Ghana and Ivory Coast unite against child labour in cocoa production

Two of the world’s leaders in cocoa production, Ghana and the Ivory Coast have signed an agreement to fight against child labour in cocoa production.

The agreement committing the two countries was signed by the first ladies of the two countries, Lordina Mahama of Ghana and Dominique Ouattara of the Ivory Coast in Abidjan on Tuesday.

“We are deeply concerned by the magnitude of the phenomenon and as signatories we firmly condemn the fact that those who engage in child trafficking are taking advantage of the social and economic vulnerability of families and children in order to exploit them by using force, abduction, fraud or deception,” they agreed.

The agreement provides for enhanced police and gendarmerie cooperation between Ghana and the Ivory Coast.

The West African neighbours account for more than over 60% of the world’s cocoa production yet many farming families face persistent poverty with an income of less than one dollar a day.

According to Ivorian statistics, 1.2 million children were engaged in cocoa production in the country in 2013/2014 and poverty played a major role in the phenomenon.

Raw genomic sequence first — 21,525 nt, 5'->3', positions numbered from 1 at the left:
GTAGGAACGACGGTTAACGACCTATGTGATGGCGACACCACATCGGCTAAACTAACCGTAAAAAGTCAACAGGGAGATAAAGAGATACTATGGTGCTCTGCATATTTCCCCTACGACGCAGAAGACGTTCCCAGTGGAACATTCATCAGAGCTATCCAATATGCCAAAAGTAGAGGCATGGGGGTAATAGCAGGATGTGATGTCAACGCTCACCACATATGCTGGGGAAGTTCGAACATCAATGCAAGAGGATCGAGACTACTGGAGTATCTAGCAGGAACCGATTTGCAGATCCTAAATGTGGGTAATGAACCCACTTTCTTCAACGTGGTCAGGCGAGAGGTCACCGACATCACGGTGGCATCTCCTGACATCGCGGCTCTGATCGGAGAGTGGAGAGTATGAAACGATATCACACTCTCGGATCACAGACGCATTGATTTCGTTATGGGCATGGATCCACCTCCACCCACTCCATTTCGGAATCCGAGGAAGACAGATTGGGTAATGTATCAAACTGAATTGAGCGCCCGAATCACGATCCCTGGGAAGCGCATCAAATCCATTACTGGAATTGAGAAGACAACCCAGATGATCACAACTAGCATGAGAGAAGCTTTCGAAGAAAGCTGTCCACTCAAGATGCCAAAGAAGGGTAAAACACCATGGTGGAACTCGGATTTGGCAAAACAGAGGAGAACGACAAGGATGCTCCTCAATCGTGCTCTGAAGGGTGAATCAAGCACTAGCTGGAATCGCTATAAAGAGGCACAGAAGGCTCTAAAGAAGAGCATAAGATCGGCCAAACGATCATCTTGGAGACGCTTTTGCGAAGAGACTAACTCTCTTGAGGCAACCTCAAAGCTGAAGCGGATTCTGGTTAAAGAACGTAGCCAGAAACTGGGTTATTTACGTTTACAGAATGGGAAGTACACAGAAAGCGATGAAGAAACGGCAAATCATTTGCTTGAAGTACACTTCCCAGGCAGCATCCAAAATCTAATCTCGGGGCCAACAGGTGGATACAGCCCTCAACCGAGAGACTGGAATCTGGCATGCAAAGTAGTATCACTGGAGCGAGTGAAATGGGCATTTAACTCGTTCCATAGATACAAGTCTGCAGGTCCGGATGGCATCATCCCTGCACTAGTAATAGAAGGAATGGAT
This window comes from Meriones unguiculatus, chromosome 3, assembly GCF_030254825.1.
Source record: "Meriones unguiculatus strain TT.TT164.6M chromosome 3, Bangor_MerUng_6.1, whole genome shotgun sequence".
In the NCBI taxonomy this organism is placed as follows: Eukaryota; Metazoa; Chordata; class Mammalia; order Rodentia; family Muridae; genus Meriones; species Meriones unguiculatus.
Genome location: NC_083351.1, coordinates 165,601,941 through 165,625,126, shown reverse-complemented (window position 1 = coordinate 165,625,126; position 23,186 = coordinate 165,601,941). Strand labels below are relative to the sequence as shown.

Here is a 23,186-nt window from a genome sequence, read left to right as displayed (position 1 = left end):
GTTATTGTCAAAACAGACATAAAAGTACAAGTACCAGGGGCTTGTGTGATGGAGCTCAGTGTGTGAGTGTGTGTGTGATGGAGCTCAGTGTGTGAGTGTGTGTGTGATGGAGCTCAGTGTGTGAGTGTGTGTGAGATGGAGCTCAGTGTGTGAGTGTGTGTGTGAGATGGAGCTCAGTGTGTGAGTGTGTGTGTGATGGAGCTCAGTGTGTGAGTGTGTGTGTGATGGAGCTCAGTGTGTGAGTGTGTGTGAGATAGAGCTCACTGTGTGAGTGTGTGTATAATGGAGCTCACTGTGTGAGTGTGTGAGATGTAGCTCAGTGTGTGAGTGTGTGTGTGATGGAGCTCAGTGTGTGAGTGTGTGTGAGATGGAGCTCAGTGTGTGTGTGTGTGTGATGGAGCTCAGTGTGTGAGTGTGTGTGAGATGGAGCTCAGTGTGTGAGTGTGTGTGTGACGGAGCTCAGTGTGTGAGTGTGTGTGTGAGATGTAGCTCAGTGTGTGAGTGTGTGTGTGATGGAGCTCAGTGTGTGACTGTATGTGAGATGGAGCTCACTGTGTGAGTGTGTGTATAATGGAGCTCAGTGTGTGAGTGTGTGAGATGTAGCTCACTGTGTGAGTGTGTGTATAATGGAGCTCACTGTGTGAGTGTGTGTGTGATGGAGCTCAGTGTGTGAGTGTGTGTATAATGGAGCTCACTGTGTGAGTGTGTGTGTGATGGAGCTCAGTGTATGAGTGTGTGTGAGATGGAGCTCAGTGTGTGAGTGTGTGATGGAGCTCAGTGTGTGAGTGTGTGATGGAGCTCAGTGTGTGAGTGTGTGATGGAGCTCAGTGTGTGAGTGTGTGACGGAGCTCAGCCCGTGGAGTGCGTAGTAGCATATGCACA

“Our countries are particularly exposed to the issue of the worst forms of child labor in cocoa production. That’s why we decided to unite our efforts to protect our children,” Mrs. Ouattara explained.

Ivory Coast is already running a programme to save 5,000 children in cocoa farms. The programme is backed by the US Department of Labour with a $ 4.5 million funding over five years.

This article was first published by Ismail Akwei on

Published by Ismail Akwei

Ismail Akwei is an international journalist, digital media and communications professional, editor, writer, arts, culture and tourism advocate, human rights activist, pan-Africanist, tech enthusiast and history buff. He has worked with multinational media companies across Africa and has over a decade’s experience in journalism.

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